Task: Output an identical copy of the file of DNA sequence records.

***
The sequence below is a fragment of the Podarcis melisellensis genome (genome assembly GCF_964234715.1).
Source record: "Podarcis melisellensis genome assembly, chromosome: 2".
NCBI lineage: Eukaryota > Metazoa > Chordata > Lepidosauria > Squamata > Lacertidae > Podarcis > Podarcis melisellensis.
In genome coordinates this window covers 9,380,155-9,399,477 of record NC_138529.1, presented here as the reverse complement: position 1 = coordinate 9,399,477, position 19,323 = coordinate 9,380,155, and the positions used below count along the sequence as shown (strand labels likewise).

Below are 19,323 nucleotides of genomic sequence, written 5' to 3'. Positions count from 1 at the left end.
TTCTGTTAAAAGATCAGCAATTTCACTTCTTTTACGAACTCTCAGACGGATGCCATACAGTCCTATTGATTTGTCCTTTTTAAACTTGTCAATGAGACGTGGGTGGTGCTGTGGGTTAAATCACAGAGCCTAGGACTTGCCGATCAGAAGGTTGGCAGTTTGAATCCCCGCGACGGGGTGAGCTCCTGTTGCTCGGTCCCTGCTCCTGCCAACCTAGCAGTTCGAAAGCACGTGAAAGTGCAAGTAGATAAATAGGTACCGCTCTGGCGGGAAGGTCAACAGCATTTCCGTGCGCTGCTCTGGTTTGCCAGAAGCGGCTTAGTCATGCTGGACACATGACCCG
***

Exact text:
The sequence below is a fragment of the Podarcis melisellensis genome (genome assembly GCF_964234715.1).
Source record: "Podarcis melisellensis genome assembly, chromosome: 2".
NCBI lineage: Eukaryota > Metazoa > Chordata > Lepidosauria > Squamata > Lacertidae > Podarcis > Podarcis melisellensis.
In genome coordinates this window covers 9,380,155-9,399,477 of record NC_138529.1, presented here as the reverse complement: position 1 = coordinate 9,399,477, position 19,323 = coordinate 9,380,155, and the positions used below count along the sequence as shown (strand labels likewise).

Below are 19,323 nucleotides of genomic sequence, written 5' to 3'. Positions count from 1 at the left end.
TTCTGTTAAAAGATCAGCAATTTCACTTCTTTTACGAACTCTCAGACGGATGCCATACAGTCCTATTGATTTGTCCTTTTTAAACTTGTCAATGAGACGTGGGTGGTGCTGTGGGTTAAATCACAGAGCCTAGGACTTGCCGATCAGAAGGTTGGCAGTTTGAATCCCCGCGACGGGGTGAGCTCCTGTTGCTCGGTCCCTGCTCCTGCCAACCTAGCAGTTCGAAAGCACGTGAAAGTGCAAGTAGATAAATAGGTACCGCTCTGGCGGGAAGGTCAACAGCATTTCCGTGCGCTGCTCTGGTTTGCCAGAAGCGGCTTAGTCATGCTGGACACATGACCCG